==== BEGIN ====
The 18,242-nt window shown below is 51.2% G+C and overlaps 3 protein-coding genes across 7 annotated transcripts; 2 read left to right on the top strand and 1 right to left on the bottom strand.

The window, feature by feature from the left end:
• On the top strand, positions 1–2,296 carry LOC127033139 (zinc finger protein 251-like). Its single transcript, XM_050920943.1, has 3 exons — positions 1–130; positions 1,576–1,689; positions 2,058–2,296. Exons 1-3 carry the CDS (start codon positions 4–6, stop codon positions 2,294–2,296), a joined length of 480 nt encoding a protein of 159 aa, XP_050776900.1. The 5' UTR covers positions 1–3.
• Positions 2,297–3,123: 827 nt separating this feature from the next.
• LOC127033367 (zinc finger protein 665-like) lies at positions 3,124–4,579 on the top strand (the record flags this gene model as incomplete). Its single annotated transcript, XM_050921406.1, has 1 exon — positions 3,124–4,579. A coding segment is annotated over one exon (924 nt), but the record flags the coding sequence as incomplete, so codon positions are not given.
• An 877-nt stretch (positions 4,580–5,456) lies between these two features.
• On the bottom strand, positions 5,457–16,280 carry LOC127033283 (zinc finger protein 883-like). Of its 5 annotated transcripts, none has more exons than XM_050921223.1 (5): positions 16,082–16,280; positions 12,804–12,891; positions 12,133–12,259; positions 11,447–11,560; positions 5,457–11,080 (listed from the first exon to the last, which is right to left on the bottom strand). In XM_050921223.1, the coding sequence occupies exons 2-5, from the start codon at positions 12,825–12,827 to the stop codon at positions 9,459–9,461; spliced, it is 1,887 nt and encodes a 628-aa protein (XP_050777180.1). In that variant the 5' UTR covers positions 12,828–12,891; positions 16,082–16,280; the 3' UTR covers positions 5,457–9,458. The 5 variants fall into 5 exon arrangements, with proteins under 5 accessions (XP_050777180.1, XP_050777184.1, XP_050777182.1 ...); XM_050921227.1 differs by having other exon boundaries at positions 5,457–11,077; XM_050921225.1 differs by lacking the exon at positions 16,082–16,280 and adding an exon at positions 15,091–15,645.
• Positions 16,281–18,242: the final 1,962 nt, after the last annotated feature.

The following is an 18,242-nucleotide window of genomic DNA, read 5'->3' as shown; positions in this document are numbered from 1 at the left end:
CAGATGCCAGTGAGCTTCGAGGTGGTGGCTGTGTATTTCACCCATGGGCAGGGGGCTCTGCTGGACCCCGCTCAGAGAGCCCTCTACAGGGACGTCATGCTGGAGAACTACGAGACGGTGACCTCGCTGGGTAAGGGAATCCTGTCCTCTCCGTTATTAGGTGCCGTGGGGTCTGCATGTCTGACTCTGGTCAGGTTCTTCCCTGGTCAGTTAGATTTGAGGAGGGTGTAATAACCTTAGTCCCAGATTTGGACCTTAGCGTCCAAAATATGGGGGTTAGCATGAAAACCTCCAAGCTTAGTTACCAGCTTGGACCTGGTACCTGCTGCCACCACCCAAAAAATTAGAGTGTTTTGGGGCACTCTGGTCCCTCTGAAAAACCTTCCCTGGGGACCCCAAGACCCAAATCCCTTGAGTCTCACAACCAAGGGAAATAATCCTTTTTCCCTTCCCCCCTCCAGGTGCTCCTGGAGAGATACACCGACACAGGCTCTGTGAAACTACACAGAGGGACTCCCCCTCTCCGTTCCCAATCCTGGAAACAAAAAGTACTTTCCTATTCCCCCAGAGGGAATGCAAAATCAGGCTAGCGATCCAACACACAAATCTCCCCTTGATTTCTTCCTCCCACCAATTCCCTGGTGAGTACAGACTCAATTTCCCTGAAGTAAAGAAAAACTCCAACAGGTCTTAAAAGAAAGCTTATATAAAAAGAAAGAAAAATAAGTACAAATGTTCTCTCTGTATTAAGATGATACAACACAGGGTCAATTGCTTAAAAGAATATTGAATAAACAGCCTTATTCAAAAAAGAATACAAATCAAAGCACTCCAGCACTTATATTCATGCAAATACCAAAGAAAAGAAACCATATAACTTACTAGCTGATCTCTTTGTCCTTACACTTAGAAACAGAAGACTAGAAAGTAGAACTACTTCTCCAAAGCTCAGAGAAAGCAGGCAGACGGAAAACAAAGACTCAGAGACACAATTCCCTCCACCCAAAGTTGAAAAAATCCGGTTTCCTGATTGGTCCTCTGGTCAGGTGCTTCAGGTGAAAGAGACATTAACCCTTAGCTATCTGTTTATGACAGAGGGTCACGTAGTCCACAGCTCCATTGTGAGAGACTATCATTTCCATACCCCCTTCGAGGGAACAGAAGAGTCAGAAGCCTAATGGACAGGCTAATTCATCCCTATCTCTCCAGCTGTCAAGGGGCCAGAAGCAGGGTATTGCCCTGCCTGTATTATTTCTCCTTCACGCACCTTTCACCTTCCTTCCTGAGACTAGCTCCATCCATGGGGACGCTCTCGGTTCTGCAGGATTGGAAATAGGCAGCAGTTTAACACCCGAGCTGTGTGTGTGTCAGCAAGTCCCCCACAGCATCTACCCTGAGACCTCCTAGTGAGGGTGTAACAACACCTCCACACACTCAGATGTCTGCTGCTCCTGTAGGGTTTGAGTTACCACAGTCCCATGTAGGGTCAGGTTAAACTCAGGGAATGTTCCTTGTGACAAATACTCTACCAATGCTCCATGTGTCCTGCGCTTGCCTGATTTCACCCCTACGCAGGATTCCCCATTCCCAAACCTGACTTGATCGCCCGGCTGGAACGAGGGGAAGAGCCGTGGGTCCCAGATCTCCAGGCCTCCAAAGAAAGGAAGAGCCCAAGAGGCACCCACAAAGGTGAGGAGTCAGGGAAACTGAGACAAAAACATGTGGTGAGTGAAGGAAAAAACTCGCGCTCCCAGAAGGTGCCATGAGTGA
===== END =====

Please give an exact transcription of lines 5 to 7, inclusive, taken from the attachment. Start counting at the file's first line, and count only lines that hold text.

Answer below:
• LOC127033367 (zinc finger protein 665-like) lies at positions 3,124–4,579 on the top strand (the record flags this gene model as incomplete). Its single annotated transcript, XM_050921406.1, has 1 exon — positions 3,124–4,579. A coding segment is annotated over one exon (924 nt), but the record flags the coding sequence as incomplete, so codon positions are not given.
• An 877-nt stretch (positions 4,580–5,456) lies between these two features.
• On the bottom strand, positions 5,457–16,280 carry LOC127033283 (zinc finger protein 883-like). Of its 5 annotated transcripts, none has more exons than XM_050921223.1 (5): positions 16,082–16,280; positions 12,804–12,891; positions 12,133–12,259; positions 11,447–11,560; positions 5,457–11,080 (listed from the first exon to the last, which is right to left on the bottom strand). In XM_050921223.1, the coding sequence occupies exons 2-5, from the start codon at positions 12,825–12,827 to the stop codon at positions 9,459–9,461; spliced, it is 1,887 nt and encodes a 628-aa protein (XP_050777180.1). In that variant the 5' UTR covers positions 12,828–12,891; positions 16,082–16,280; the 3' UTR covers positions 5,457–9,458. The 5 variants fall into 5 exon arrangements, with proteins under 5 accessions (XP_050777180.1, XP_050777184.1, XP_050777182.1 ...); XM_050921227.1 differs by having other exon boundaries at positions 5,457–11,077; XM_050921225.1 differs by lacking the exon at positions 16,082–16,280 and adding an exon at positions 15,091–15,645.